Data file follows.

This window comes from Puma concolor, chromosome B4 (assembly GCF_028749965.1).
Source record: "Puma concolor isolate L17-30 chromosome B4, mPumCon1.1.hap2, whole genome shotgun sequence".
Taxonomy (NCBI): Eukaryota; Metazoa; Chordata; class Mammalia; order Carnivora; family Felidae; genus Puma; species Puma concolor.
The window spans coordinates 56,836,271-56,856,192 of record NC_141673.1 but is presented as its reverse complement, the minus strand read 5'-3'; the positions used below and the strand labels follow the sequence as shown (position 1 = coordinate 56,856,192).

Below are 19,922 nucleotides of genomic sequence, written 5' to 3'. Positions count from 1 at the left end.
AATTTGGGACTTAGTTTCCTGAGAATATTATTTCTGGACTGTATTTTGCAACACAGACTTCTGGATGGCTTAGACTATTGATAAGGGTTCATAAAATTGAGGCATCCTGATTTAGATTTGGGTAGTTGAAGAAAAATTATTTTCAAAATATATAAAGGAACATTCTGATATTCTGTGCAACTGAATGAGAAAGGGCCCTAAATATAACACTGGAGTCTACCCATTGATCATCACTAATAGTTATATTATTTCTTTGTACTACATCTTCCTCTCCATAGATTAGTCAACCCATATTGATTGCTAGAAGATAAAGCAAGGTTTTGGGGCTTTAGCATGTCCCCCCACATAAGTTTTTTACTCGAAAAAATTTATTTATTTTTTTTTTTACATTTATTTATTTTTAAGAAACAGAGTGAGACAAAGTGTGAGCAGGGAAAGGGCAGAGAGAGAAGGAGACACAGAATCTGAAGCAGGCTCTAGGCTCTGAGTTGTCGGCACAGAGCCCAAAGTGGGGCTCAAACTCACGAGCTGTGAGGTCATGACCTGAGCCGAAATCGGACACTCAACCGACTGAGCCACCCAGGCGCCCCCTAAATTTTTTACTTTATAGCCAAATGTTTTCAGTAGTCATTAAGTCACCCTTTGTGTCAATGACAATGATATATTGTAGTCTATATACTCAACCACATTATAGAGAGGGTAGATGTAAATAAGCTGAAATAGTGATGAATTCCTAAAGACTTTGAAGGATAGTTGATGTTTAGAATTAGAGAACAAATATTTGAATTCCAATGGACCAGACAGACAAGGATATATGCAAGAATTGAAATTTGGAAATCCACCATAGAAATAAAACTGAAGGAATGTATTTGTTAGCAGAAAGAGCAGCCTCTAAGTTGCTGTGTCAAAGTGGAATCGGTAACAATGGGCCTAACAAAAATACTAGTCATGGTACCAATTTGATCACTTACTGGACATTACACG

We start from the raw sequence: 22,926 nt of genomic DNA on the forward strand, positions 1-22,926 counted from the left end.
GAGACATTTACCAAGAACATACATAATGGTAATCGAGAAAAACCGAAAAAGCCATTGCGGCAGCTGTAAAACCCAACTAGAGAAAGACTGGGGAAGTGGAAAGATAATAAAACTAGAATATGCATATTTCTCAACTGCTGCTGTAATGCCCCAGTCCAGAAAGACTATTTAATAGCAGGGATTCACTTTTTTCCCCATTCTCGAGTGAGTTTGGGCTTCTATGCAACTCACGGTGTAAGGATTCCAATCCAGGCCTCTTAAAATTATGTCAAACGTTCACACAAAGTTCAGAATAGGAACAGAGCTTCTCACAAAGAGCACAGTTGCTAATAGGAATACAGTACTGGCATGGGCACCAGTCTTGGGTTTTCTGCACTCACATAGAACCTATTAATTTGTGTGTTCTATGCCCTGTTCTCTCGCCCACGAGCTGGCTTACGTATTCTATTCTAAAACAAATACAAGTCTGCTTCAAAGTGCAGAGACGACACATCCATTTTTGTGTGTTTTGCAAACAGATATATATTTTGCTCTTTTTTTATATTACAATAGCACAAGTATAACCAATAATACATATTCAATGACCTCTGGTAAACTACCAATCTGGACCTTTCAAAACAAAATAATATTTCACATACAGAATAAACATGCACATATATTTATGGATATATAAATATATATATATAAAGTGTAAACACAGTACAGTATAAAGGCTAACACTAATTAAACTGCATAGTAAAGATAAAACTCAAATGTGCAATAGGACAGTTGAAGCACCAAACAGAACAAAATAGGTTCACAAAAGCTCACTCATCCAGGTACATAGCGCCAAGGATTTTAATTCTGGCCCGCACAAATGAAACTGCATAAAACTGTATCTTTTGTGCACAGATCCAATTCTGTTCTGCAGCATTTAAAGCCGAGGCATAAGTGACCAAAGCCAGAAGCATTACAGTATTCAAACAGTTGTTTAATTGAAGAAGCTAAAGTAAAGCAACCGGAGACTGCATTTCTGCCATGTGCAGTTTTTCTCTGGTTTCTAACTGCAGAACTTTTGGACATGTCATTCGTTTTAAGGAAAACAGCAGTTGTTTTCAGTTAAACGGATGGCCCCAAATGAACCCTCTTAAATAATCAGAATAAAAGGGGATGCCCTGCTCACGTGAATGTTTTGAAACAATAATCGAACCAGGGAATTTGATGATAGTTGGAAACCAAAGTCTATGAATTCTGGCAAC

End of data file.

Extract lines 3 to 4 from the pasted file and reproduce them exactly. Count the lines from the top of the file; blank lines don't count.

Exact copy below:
Taxonomy (NCBI): Eukaryota; Metazoa; Chordata; class Mammalia; order Carnivora; family Felidae; genus Puma; species Puma concolor.
The window spans coordinates 56,836,271-56,856,192 of record NC_141673.1 but is presented as its reverse complement, the minus strand read 5'-3'; the positions used below and the strand labels follow the sequence as shown (position 1 = coordinate 56,856,192).